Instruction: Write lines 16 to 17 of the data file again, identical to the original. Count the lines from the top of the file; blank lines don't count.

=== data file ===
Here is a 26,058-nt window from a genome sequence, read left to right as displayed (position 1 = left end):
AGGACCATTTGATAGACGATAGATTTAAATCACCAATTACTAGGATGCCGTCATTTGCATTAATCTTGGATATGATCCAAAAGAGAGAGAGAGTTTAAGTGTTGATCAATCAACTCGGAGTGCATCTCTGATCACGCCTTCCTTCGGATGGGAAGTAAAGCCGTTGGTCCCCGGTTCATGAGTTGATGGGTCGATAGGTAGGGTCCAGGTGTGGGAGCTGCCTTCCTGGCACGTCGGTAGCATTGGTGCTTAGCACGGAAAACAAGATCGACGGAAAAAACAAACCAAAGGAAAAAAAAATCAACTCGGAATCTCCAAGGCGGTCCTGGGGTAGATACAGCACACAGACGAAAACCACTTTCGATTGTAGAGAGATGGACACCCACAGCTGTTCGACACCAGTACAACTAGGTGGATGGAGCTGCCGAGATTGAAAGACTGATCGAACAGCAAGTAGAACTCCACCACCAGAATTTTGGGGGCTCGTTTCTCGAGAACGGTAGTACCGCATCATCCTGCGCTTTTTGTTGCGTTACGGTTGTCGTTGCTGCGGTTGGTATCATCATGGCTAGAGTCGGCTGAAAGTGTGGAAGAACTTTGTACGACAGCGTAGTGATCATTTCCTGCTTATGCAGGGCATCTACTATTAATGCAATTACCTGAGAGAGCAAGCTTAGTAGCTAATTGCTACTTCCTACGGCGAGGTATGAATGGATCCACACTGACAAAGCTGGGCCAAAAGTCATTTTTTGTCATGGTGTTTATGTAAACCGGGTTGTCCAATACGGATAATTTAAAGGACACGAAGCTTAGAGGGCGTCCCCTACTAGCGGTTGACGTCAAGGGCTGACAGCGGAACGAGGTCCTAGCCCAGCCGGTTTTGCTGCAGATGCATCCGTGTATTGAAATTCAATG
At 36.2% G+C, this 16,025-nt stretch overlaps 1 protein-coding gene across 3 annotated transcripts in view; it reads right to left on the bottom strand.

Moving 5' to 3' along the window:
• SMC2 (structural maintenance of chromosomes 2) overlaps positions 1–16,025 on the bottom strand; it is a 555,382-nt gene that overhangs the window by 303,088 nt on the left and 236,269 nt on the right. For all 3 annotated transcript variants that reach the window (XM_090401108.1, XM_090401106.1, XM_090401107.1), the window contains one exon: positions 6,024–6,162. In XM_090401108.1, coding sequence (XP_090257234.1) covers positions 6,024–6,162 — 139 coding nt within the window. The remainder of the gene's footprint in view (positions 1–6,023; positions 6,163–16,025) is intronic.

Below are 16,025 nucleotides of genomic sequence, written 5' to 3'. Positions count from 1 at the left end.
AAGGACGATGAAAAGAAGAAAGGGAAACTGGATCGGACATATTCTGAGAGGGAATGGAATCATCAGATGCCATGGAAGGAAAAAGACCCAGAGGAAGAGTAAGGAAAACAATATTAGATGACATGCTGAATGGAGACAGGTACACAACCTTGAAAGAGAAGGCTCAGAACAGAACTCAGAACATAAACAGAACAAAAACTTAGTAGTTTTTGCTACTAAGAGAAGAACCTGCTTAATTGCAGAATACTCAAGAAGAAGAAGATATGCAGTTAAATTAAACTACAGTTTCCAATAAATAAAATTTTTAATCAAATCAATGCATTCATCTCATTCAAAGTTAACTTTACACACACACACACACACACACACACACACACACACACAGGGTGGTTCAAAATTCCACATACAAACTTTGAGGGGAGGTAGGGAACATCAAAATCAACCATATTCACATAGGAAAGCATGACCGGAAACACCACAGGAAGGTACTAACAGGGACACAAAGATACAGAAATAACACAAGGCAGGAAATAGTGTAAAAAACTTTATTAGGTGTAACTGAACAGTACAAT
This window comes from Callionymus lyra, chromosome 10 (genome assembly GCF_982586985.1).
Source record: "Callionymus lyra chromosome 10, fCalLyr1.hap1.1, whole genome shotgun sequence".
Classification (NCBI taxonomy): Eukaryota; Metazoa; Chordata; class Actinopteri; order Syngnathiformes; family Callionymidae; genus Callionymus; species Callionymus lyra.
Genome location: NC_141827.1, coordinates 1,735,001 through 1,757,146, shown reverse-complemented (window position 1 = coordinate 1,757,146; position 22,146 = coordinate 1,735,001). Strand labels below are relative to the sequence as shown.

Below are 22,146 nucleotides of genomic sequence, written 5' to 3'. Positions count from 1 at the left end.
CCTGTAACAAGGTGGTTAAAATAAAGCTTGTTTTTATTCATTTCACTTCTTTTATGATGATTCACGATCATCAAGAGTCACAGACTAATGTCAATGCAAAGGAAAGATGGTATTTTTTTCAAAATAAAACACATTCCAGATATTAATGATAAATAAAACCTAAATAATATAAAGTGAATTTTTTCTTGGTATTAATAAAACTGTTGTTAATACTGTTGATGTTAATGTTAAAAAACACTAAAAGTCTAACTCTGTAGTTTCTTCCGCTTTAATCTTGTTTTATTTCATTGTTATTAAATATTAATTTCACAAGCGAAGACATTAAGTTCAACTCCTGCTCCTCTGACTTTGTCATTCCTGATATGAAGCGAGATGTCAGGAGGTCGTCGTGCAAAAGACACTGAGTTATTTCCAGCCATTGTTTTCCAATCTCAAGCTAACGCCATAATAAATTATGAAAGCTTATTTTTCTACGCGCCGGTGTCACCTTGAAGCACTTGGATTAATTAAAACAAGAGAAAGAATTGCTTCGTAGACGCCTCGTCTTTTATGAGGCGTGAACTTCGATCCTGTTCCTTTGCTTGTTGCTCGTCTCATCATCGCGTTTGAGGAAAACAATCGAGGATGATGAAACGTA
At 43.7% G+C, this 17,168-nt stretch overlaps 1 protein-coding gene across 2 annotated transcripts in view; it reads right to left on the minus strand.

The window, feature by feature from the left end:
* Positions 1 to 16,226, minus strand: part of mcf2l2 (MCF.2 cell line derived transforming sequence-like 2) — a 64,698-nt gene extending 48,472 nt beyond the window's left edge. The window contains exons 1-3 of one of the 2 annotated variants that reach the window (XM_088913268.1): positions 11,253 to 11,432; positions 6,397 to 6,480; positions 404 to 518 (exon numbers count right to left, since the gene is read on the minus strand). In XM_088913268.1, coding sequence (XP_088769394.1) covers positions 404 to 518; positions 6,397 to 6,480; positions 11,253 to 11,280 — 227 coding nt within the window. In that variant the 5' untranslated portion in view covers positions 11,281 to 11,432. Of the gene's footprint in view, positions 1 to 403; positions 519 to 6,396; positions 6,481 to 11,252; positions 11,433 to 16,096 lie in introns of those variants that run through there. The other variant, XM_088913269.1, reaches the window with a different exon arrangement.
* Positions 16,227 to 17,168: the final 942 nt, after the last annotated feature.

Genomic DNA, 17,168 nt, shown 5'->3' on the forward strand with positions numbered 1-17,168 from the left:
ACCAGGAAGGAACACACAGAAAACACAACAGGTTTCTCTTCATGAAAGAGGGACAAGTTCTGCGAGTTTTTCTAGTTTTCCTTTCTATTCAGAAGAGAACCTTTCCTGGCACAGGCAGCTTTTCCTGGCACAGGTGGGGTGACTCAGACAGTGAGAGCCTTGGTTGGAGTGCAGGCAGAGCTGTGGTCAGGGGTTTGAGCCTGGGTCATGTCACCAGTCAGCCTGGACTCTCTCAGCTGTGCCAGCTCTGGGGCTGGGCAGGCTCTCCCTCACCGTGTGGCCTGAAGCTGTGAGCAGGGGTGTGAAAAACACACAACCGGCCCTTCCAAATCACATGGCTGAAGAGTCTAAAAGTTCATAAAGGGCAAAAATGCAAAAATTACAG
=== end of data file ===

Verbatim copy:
* Positions 1 to 16,226, minus strand: part of mcf2l2 (MCF.2 cell line derived transforming sequence-like 2) — a 64,698-nt gene extending 48,472 nt beyond the window's left edge. The window contains exons 1-3 of one of the 2 annotated variants that reach the window (XM_088913268.1): positions 11,253 to 11,432; positions 6,397 to 6,480; positions 404 to 518 (exon numbers count right to left, since the gene is read on the minus strand). In XM_088913268.1, coding sequence (XP_088769394.1) covers positions 404 to 518; positions 6,397 to 6,480; positions 11,253 to 11,280 — 227 coding nt within the window. In that variant the 5' untranslated portion in view covers positions 11,281 to 11,432. Of the gene's footprint in view, positions 1 to 403; positions 519 to 6,396; positions 6,481 to 11,252; positions 11,433 to 16,096 lie in introns of those variants that run through there. The other variant, XM_088913269.1, reaches the window with a different exon arrangement.
* Positions 16,227 to 17,168: the final 942 nt, after the last annotated feature.